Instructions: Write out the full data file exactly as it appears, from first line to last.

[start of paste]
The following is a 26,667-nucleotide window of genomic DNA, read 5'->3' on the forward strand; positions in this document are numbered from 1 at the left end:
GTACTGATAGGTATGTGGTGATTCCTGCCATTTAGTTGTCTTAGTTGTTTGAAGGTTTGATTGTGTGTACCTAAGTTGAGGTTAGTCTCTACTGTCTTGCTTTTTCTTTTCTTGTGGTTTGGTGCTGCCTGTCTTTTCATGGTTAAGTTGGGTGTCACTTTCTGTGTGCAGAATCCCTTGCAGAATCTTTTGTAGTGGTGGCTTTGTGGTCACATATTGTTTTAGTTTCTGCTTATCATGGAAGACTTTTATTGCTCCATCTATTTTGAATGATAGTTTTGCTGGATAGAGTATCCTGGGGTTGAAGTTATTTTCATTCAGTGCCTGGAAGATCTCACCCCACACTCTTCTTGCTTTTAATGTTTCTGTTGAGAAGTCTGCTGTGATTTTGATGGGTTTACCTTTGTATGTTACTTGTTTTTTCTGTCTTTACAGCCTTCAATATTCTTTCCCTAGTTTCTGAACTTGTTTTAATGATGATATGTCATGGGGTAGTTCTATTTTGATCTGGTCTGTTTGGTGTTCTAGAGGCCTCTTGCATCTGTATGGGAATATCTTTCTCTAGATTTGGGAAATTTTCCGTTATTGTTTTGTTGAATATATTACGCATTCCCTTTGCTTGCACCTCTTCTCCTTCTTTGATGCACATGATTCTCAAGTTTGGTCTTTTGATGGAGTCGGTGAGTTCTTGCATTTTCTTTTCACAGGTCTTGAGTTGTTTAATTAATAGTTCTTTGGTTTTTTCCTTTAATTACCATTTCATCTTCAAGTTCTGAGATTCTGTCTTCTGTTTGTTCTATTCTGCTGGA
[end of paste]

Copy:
The following is a 26,667-nucleotide window of genomic DNA, read 5'->3' on the forward strand; positions in this document are numbered from 1 at the left end:
GTACTGATAGGTATGTGGTGATTCCTGCCATTTAGTTGTCTTAGTTGTTTGAAGGTTTGATTGTGTGTACCTAAGTTGAGGTTAGTCTCTACTGTCTTGCTTTTTCTTTTCTTGTGGTTTGGTGCTGCCTGTCTTTTCATGGTTAAGTTGGGTGTCACTTTCTGTGTGCAGAATCCCTTGCAGAATCTTTTGTAGTGGTGGCTTTGTGGTCACATATTGTTTTAGTTTCTGCTTATCATGGAAGACTTTTATTGCTCCATCTATTTTGAATGATAGTTTTGCTGGATAGAGTATCCTGGGGTTGAAGTTATTTTCATTCAGTGCCTGGAAGATCTCACCCCACACTCTTCTTGCTTTTAATGTTTCTGTTGAGAAGTCTGCTGTGATTTTGATGGGTTTACCTTTGTATGTTACTTGTTTTTTCTGTCTTTACAGCCTTCAATATTCTTTCCCTAGTTTCTGAACTTGTTTTAATGATGATATGTCATGGGGTAGTTCTATTTTGATCTGGTCTGTTTGGTGTTCTAGAGGCCTCTTGCATCTGTATGGGAATATCTTTCTCTAGATTTGGGAAATTTTCCGTTATTGTTTTGTTGAATATATTACGCATTCCCTTTGCTTGCACCTCTTCTCCTTCTTTGATGCACATGATTCTCAAGTTTGGTCTTTTGATGGAGTCGGTGAGTTCTTGCATTTTCTTTTCACAGGTCTTGAGTTGTTTAATTAATAGTTCTTTGGTTTTTTCCTTTAATTACCATTTCATCTTCAAGTTCTGAGATTCTGTCTTCTGTTTGTTCTATTCTGCTGGA